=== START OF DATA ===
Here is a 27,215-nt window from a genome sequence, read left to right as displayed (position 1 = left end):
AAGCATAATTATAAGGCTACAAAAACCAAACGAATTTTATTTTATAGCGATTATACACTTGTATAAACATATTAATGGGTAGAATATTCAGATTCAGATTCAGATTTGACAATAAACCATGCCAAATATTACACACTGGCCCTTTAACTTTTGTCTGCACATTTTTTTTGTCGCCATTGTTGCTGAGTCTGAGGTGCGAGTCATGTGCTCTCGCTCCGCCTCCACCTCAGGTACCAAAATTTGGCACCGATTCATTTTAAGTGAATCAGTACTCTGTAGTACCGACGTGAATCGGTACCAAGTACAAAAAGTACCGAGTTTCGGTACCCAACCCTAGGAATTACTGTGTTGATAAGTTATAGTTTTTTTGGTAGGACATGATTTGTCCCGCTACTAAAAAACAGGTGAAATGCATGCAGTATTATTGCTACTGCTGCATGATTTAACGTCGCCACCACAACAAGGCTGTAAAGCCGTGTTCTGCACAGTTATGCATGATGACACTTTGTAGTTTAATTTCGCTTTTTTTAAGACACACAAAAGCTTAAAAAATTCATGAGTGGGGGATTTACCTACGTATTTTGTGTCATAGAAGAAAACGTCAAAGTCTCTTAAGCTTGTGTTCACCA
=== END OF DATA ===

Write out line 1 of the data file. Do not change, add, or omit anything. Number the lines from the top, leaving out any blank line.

Here is a 27,215-nt window from a genome sequence, read left to right as displayed (position 1 = left end):